Third, presidents who enjoy greater political control are more likely to judge that it is possible to secure a third term, and hence more likely to risk pursuing one. Political control comes through two main routes: the ruling party and the security forces. Presidents are far more likely to try and secure third terms in dominant-party states in which the ruling party secures over 60% of seats in the legislature, such as Namibia and Rwanda, and when they have tight control over the army and police, as in Djibouti and Uganda. Under these conditions, it is often possible to both change the constitution through the legislature and silence any opposition to this strategy.
You can’t always get what you want
Of course, presidents do not always get it right and a number of third term bids have been unsuccessful. In countries such as Nigeria and Zambia, presidents failed in part because they could not take their own parties with them. As a result, they struggled to pass the necessary legislation, and, facing strong opposition from civil society groups and other parties, abandoned their plans. Rather than undermining democracy, this process can actually give it a short in the arm, and deter future presidents from pursuing similar strategies.
However, unsuccessful attempts to stay in power can also have far more problematic consequences. In Burkina Faso and Burundi, leaders overestimated their political control and underestimated the strength of opposition. As a result, they struggled to push through their third term ambitions. In Burundi, for example, President Nkurunziza lost a critical vote in the legislature to change the law, which forced him to put pressure on the judiciary to interpret the constitution in a way that would allow him to stand again. Although the Supreme Court ultimately ruled in his favour, it was immediately apparent that it only did so as a result of high levels of intimidation, further undermining the president’s credibility. As a result, the verdict did little to dampen opposition protests against his actions.
Limited political control undermined the position of President Nkurudiza in a second way. In the midst of the public protests in May 2015, a group of army officers launched a coup attempt. Although it appears to have been a poorly coordinated effort and was eventually put down, the mutiny demonstrated the lack of unity within the armed forces, and the potential for the president’s limited control over the security forces to contribute to political instability.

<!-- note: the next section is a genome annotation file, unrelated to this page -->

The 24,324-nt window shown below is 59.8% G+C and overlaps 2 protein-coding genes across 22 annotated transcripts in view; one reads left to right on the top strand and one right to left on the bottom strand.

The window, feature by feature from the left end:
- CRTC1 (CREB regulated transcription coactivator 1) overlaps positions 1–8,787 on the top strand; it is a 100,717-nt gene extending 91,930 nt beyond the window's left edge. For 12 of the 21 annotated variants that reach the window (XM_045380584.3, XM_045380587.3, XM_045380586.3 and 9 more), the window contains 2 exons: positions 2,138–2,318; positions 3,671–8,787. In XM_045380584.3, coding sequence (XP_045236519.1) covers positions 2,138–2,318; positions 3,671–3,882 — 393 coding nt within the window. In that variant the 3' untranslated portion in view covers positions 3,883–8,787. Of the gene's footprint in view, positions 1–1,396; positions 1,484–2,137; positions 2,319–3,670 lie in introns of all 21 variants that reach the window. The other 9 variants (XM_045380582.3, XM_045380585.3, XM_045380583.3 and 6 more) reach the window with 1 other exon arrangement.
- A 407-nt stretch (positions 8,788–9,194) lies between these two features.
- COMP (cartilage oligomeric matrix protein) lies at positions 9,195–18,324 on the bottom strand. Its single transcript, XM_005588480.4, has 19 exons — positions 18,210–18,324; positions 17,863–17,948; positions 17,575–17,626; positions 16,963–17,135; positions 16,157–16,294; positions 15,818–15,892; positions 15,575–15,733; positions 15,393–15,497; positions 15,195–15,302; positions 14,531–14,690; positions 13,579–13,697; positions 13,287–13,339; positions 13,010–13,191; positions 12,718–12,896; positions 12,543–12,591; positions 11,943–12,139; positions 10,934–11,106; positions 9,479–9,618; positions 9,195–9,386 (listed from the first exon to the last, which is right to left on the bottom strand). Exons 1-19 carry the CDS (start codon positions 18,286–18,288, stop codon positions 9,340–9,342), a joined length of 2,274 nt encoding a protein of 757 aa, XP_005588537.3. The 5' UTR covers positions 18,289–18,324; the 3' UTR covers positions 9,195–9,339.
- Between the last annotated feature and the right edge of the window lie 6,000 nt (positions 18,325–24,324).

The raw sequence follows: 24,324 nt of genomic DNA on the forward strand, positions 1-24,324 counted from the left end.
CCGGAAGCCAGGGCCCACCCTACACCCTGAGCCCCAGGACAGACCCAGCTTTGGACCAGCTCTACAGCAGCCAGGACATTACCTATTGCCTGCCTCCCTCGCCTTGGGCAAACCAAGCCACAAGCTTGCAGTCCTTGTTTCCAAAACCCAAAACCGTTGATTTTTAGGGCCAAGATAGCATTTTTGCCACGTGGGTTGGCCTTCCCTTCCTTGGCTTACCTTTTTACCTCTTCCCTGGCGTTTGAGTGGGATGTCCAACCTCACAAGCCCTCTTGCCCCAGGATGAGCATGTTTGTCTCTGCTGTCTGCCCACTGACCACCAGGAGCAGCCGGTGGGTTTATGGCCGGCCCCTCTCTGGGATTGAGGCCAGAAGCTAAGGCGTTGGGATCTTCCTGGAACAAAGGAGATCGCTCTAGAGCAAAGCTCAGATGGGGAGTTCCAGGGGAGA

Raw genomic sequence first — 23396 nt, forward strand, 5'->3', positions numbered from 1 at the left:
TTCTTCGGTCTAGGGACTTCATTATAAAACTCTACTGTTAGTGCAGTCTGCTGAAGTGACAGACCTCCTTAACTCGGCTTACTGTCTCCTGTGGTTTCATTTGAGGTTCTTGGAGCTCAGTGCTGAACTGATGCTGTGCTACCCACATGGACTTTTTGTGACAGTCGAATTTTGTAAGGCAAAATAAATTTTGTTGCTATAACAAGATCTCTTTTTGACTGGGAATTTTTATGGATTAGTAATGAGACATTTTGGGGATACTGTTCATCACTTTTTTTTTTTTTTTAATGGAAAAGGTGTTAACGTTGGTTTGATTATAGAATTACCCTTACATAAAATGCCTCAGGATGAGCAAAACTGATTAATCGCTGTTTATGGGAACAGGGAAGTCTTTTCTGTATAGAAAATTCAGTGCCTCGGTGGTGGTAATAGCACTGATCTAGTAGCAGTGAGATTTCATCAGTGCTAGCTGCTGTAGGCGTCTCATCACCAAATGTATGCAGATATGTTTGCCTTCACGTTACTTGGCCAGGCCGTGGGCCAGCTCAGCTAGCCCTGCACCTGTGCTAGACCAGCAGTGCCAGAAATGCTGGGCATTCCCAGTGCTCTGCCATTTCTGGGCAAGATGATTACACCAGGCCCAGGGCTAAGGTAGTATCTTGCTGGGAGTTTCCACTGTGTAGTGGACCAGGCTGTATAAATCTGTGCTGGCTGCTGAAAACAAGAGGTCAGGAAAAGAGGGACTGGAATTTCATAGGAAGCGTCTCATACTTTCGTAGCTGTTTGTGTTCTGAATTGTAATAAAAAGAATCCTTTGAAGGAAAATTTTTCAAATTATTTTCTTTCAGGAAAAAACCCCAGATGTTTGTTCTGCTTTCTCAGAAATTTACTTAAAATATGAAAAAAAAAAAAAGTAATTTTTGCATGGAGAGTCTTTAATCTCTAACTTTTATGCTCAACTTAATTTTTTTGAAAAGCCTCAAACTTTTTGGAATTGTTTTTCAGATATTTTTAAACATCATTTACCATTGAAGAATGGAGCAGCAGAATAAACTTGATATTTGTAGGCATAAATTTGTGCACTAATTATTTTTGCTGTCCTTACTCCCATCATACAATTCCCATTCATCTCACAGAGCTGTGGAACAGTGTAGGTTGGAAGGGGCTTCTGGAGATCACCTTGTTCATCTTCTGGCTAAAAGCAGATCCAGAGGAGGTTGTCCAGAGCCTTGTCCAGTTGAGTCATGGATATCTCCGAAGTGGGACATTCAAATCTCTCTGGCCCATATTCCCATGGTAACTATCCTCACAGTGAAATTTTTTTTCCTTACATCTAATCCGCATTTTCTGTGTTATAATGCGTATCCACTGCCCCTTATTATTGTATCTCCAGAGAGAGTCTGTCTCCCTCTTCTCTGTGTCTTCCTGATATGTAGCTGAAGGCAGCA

The bigger they are the harder they fall
To date, presidential term limits have not tended to be the source of major political conflict when presidents have either a) been willing to give up on their ambitions in the face of widespread opposition (Nigeria, Zambia) or b) have enjoyed the political control needed to be able to force through their will with relatively little resistance (Uganda, Rwanda). The “problem category”, for want of a better term, is those cases in which conditions are not favourable to a third term bid but leaders try and force one through regardless.
In turn, this is most likely to happen in states in which presidents have most to gain from staying in office, and most to lose by giving up power. Good proxies for the benefits of office are the level of corruption and the presence of valuable natural resources, the combination of which can make a leader extremely wealthy. A decent proxy for the costs of leaving power is whether a country has a history of political violence, which tends to decrease the level of trust between rival leaders, and increase the potential that the head of state will be prosecuted for human rights violations when they step down.
This is not great news for the DRC, which is a highly corrupt resource rich state with a history of political conflict. Unless President Kabila bucks the continental pattern, he is unlikely to step down voluntarily. And if he proves to be willing to risk everything to stay in power, sending the police to surround Katumbi’s house is likely to be only the tip of the iceberg.